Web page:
Cat People has been on my 31 Days list every year for the past 7 years. Better late than never!

Irena is absorbed in her sketchbook at the zoo when she meets neat and tidy and well-behaved Oliver Reed, who teases her when her frustrated, crumpled-up drawings don’t quite make it into the trash bin. They chat and leave together, and as they stroll away, we catch a glimpse at what she’s been doodling: a sleek panther with a dagger plunged through its heart.

Oliver walks Irina home to her fabulously beautiful apartment, and she asks him in for tea. During this sort-of-first-date, as Oliver is meandering about her space, he seems particularly struck–and a mite disturbed by–a certain statue, and Irina explains. In her village in Serbia, there was the belief that it sheltered satanic cultists who could take the form of cats.

Good King John tried to kill these cat people, but some fled into the mountains, where they are said to live to this day. We soon learn that Irena secretly fears she is one of those cat people.

In the way of cinematic whirlwind romances, Oliver and Irina declare their love for each other and are married and living together within the next five minutes of screen time. It’s very clear right from the start that this relationship will be tested because Irina, uncomfortable with physical affection,  dreads getting close to Oliver. Forget about consummating the marriage–she won’t even kiss him. She is terrified that once her passions are aroused, she will transform into a panther and kill and eat her husband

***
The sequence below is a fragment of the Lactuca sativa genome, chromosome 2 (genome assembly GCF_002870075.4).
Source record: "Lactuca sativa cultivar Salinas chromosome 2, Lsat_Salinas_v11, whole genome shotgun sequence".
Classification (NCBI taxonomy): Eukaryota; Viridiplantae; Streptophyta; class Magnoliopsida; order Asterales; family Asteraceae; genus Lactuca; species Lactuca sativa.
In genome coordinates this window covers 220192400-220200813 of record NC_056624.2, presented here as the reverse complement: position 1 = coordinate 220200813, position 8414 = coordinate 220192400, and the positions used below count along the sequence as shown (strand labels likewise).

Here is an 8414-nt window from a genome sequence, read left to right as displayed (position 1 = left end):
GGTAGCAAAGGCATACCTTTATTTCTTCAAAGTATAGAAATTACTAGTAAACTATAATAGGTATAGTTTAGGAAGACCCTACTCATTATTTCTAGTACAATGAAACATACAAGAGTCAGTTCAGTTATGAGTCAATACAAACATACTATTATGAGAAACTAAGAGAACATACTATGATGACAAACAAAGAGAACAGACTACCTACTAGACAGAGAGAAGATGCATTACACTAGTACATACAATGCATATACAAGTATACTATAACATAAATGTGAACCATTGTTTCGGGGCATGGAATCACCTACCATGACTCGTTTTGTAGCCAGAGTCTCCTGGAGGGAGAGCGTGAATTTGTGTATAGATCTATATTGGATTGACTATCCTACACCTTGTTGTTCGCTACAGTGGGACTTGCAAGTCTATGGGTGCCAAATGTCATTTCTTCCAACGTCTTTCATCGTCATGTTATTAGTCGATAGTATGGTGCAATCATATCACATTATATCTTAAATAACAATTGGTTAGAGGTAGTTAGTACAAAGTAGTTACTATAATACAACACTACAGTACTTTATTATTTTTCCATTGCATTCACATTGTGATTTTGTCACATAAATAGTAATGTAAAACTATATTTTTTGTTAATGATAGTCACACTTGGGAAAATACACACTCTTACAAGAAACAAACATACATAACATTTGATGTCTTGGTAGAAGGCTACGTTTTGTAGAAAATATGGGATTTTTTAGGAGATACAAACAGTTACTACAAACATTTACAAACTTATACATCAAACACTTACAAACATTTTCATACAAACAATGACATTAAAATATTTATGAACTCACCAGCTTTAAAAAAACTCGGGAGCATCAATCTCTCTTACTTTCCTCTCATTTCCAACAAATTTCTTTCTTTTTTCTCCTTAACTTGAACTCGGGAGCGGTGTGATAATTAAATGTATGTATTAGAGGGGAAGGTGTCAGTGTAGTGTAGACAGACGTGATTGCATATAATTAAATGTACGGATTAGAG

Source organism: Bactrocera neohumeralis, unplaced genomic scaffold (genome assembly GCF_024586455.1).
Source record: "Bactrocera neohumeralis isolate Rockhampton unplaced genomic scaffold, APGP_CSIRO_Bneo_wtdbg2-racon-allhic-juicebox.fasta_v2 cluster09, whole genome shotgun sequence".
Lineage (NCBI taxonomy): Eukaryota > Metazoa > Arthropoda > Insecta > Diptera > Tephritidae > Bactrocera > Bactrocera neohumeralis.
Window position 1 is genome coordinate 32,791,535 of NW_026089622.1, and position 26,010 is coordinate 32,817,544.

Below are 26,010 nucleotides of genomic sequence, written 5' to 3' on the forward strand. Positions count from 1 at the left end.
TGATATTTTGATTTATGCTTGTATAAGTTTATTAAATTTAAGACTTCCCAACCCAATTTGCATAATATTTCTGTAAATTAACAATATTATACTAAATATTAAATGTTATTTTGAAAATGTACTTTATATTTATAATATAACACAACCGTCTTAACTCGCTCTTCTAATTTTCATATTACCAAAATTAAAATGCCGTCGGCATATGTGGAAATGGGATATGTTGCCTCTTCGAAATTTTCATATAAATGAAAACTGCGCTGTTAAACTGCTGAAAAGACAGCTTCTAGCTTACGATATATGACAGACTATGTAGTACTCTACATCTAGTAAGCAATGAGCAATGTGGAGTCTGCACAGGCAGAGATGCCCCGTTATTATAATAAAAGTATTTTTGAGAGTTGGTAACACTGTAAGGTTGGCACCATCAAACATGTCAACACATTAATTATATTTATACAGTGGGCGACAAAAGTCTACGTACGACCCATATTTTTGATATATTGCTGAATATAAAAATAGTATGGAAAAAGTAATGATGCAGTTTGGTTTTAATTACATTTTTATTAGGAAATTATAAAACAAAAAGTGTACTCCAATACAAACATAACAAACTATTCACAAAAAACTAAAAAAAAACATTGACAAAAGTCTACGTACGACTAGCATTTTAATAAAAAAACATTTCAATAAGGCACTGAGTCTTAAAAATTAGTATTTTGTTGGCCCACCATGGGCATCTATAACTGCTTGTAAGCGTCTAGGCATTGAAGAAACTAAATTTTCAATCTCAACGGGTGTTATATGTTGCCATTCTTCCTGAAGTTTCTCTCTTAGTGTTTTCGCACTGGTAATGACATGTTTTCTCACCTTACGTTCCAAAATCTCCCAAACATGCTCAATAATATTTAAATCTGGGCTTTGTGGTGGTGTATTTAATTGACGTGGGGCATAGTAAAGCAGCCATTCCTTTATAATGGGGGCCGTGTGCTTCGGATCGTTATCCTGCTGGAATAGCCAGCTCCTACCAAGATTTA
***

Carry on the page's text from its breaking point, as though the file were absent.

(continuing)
Oliver promises patience and time, but when his long-time coworker, the very swell and pretty Alice, confesses her love for him, Oliver is not so supportive anymore.

As Irena’s fear and jealousy grow, she begins to stalk Alice; there is a genuinely creepy scene in which Alice is hiding in a swimming pool while something prowls and growls from the shadows. Has Irena metamorphosed? Is it Alice’s heightened terror and imagination? Things eventually escalate, there is an attack, and things don’t end well for precisely the person that they wouldn’t have a hope of ending well for, considering the era during which this film was made.

Cat People was a gorgeous movie with all its atmospheric cinematography and wonderful cat motifs, but I think what I felt more than anything from it was a deep melancholy and loneliness.

Irena says at one point, when she is attempting to explain her apprehension about the intimate nature of marriage:  “I’ve lived in dread of this moment. I’ve never wanted to love you. I’ve stayed away from people … I’ve fled from the past. Some things you could never know, or understand — evil things.” She reflects to Oliver, in a later scene, “You’re the only friend I’ve ever had.”

An immigrant, an outsider, a possibly cursed individual, a cat person who cats apparently don’t even like, whose only friend is that fickle fucker of a husband–Irina’s story is impossibly sad.

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